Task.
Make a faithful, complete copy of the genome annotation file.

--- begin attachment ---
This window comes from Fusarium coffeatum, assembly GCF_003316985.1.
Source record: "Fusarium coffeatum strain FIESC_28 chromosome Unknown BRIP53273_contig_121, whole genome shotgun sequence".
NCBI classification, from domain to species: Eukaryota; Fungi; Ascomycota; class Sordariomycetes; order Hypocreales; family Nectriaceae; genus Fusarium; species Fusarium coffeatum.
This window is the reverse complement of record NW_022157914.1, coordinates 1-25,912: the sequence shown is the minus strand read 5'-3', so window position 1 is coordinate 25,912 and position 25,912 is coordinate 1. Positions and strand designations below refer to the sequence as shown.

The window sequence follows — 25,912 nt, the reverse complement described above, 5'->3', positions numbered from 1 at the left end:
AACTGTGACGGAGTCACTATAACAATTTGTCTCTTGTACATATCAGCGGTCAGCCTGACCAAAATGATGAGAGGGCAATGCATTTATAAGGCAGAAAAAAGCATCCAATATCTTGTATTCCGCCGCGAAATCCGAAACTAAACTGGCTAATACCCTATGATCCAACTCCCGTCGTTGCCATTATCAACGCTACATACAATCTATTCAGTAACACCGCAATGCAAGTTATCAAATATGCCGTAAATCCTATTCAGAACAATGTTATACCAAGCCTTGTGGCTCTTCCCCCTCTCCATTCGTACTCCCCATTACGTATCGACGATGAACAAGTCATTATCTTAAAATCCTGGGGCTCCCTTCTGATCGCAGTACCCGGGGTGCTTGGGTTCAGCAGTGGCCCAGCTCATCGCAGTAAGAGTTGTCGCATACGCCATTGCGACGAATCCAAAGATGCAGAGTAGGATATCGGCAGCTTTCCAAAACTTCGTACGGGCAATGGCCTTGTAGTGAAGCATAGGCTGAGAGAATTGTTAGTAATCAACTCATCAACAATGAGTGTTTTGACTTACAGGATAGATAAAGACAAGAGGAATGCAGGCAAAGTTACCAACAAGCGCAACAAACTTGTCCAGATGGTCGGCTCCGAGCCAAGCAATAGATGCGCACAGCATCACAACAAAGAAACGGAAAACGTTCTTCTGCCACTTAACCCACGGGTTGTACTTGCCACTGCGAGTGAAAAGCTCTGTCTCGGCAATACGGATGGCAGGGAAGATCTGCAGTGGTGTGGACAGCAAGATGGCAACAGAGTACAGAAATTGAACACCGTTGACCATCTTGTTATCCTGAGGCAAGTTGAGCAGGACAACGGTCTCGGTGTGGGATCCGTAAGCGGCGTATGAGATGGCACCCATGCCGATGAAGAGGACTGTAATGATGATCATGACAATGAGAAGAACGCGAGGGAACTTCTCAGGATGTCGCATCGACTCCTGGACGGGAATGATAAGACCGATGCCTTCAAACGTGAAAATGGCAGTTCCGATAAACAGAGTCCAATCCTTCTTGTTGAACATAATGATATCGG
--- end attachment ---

This window comes from Fusarium coffeatum, assembly GCF_003316985.1.
Source record: "Fusarium coffeatum strain FIESC_28 chromosome Unknown BRIP53273_contig_121, whole genome shotgun sequence".
NCBI classification, from domain to species: Eukaryota; Fungi; Ascomycota; class Sordariomycetes; order Hypocreales; family Nectriaceae; genus Fusarium; species Fusarium coffeatum.
This window is the reverse complement of record NW_022157914.1, coordinates 1-25,912: the sequence shown is the minus strand read 5'-3', so window position 1 is coordinate 25,912 and position 25,912 is coordinate 1. Positions and strand designations below refer to the sequence as shown.

The window sequence follows — 25,912 nt, the reverse complement described above, 5'->3', positions numbered from 1 at the left end:
AACTGTGACGGAGTCACTATAACAATTTGTCTCTTGTACATATCAGCGGTCAGCCTGACCAAAATGATGAGAGGGCAATGCATTTATAAGGCAGAAAAAAGCATCCAATATCTTGTATTCCGCCGCGAAATCCGAAACTAAACTGGCTAATACCCTATGATCCAACTCCCGTCGTTGCCATTATCAACGCTACATACAATCTATTCAGTAACACCGCAATGCAAGTTATCAAATATGCCGTAAATCCTATTCAGAACAATGTTATACCAAGCCTTGTGGCTCTTCCCCCTCTCCATTCGTACTCCCCATTACGTATCGACGATGAACAAGTCATTATCTTAAAATCCTGGGGCTCCCTTCTGATCGCAGTACCCGGGGTGCTTGGGTTCAGCAGTGGCCCAGCTCATCGCAGTAAGAGTTGTCGCATACGCCATTGCGACGAATCCAAAGATGCAGAGTAGGATATCGGCAGCTTTCCAAAACTTCGTACGGGCAATGGCCTTGTAGTGAAGCATAGGCTGAGAGAATTGTTAGTAATCAACTCATCAACAATGAGTGTTTTGACTTACAGGATAGATAAAGACAAGAGGAATGCAGGCAAAGTTACCAACAAGCGCAACAAACTTGTCCAGATGGTCGGCTCCGAGCCAAGCAATAGATGCGCACAGCATCACAACAAAGAAACGGAAAACGTTCTTCTGCCACTTAACCCACGGGTTGTACTTGCCACTGCGAGTGAAAAGCTCTGTCTCGGCAATACGGATGGCAGGGAAGATCTGCAGTGGTGTGGACAGCAAGATGGCAACAGAGTACAGAAATTGAACACCGTTGACCATCTTGTTATCCTGAGGCAAGTTGAGCAGGACAACGGTCTCGGTGTGGGATCCGTAAGCGGCGTATGAGATGGCACCCATGCCGATGAAGAGGACTGTAATGATGATCATGACAATGAGAAGAACGCGAGGGAACTTCTCAGGATGTCGCATCGACTCCTGGACGGGAATGATAAGACCGATGCCTTCAAACGTGAAAATGGCAGTTCCGATAAACAGAGTCCAATCCTTCTTGTTGAACATAATGATATCGG